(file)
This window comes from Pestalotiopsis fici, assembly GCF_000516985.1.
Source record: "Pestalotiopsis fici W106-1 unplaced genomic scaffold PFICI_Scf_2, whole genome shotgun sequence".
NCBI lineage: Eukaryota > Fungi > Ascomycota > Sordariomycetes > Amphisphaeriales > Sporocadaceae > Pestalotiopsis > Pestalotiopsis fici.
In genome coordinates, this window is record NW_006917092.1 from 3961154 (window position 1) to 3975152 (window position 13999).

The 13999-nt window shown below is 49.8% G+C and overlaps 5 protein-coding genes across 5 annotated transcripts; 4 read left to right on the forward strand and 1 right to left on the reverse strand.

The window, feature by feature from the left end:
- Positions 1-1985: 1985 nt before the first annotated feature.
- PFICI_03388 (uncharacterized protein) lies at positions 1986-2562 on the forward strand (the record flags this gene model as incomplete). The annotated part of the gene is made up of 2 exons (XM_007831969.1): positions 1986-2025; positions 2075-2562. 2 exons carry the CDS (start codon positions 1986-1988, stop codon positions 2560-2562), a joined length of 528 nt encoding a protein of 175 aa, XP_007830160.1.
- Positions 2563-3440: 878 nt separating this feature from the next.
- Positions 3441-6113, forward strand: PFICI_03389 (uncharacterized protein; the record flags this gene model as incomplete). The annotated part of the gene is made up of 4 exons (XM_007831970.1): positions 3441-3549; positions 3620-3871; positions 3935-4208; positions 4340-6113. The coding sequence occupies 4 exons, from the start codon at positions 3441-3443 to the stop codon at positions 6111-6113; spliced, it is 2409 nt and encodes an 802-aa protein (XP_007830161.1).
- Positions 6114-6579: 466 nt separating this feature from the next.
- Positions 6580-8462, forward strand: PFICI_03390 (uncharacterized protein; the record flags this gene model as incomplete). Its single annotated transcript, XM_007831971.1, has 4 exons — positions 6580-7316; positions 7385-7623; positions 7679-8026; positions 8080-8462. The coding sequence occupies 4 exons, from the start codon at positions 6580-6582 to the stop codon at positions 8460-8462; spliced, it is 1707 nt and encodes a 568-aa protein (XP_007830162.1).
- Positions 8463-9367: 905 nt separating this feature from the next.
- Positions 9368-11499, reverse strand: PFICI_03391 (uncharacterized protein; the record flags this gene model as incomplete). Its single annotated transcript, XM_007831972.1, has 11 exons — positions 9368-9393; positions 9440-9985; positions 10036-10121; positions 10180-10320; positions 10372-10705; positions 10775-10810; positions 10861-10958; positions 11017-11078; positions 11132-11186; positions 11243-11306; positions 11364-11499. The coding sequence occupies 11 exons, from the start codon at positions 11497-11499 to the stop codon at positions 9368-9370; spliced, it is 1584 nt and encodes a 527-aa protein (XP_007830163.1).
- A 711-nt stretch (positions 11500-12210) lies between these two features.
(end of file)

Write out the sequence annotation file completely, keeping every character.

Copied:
This window comes from Pestalotiopsis fici, assembly GCF_000516985.1.
Source record: "Pestalotiopsis fici W106-1 unplaced genomic scaffold PFICI_Scf_2, whole genome shotgun sequence".
NCBI lineage: Eukaryota > Fungi > Ascomycota > Sordariomycetes > Amphisphaeriales > Sporocadaceae > Pestalotiopsis > Pestalotiopsis fici.
In genome coordinates, this window is record NW_006917092.1 from 3961154 (window position 1) to 3975152 (window position 13999).

The 13999-nt window shown below is 49.8% G+C and overlaps 5 protein-coding genes across 5 annotated transcripts; 4 read left to right on the forward strand and 1 right to left on the reverse strand.

The window, feature by feature from the left end:
- Positions 1-1985: 1985 nt before the first annotated feature.
- PFICI_03388 (uncharacterized protein) lies at positions 1986-2562 on the forward strand (the record flags this gene model as incomplete). The annotated part of the gene is made up of 2 exons (XM_007831969.1): positions 1986-2025; positions 2075-2562. 2 exons carry the CDS (start codon positions 1986-1988, stop codon positions 2560-2562), a joined length of 528 nt encoding a protein of 175 aa, XP_007830160.1.
- Positions 2563-3440: 878 nt separating this feature from the next.
- Positions 3441-6113, forward strand: PFICI_03389 (uncharacterized protein; the record flags this gene model as incomplete). The annotated part of the gene is made up of 4 exons (XM_007831970.1): positions 3441-3549; positions 3620-3871; positions 3935-4208; positions 4340-6113. The coding sequence occupies 4 exons, from the start codon at positions 3441-3443 to the stop codon at positions 6111-6113; spliced, it is 2409 nt and encodes an 802-aa protein (XP_007830161.1).
- Positions 6114-6579: 466 nt separating this feature from the next.
- Positions 6580-8462, forward strand: PFICI_03390 (uncharacterized protein; the record flags this gene model as incomplete). Its single annotated transcript, XM_007831971.1, has 4 exons — positions 6580-7316; positions 7385-7623; positions 7679-8026; positions 8080-8462. The coding sequence occupies 4 exons, from the start codon at positions 6580-6582 to the stop codon at positions 8460-8462; spliced, it is 1707 nt and encodes a 568-aa protein (XP_007830162.1).
- Positions 8463-9367: 905 nt separating this feature from the next.
- Positions 9368-11499, reverse strand: PFICI_03391 (uncharacterized protein; the record flags this gene model as incomplete). Its single annotated transcript, XM_007831972.1, has 11 exons — positions 9368-9393; positions 9440-9985; positions 10036-10121; positions 10180-10320; positions 10372-10705; positions 10775-10810; positions 10861-10958; positions 11017-11078; positions 11132-11186; positions 11243-11306; positions 11364-11499. The coding sequence occupies 11 exons, from the start codon at positions 11497-11499 to the stop codon at positions 9368-9370; spliced, it is 1584 nt and encodes a 527-aa protein (XP_007830163.1).
- A 711-nt stretch (positions 11500-12210) lies between these two features.